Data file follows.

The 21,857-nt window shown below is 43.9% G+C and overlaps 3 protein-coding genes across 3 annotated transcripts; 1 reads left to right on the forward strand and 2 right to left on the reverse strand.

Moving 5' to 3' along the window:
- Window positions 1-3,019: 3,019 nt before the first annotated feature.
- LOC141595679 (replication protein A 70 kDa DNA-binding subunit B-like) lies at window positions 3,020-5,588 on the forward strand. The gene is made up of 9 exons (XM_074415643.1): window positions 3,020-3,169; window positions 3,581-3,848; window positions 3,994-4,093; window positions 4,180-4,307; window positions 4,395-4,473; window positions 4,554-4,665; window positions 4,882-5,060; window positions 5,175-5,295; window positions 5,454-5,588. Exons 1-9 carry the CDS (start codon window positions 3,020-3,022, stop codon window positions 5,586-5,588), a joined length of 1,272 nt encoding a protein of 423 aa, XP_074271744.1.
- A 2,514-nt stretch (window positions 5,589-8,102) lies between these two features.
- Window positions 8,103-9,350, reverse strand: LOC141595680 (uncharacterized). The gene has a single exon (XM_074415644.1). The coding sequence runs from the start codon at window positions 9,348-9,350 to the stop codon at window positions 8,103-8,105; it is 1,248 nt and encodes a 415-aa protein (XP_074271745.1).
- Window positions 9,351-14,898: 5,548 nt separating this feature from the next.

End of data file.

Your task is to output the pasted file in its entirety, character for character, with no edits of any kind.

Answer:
The 21,857-nt window shown below is 43.9% G+C and overlaps 3 protein-coding genes across 3 annotated transcripts; 1 reads left to right on the forward strand and 2 right to left on the reverse strand.

Moving 5' to 3' along the window:
- Window positions 1-3,019: 3,019 nt before the first annotated feature.
- LOC141595679 (replication protein A 70 kDa DNA-binding subunit B-like) lies at window positions 3,020-5,588 on the forward strand. The gene is made up of 9 exons (XM_074415643.1): window positions 3,020-3,169; window positions 3,581-3,848; window positions 3,994-4,093; window positions 4,180-4,307; window positions 4,395-4,473; window positions 4,554-4,665; window positions 4,882-5,060; window positions 5,175-5,295; window positions 5,454-5,588. Exons 1-9 carry the CDS (start codon window positions 3,020-3,022, stop codon window positions 5,586-5,588), a joined length of 1,272 nt encoding a protein of 423 aa, XP_074271744.1.
- A 2,514-nt stretch (window positions 5,589-8,102) lies between these two features.
- Window positions 8,103-9,350, reverse strand: LOC141595680 (uncharacterized). The gene has a single exon (XM_074415644.1). The coding sequence runs from the start codon at window positions 9,348-9,350 to the stop codon at window positions 8,103-8,105; it is 1,248 nt and encodes a 415-aa protein (XP_074271745.1).
- Window positions 9,351-14,898: 5,548 nt separating this feature from the next.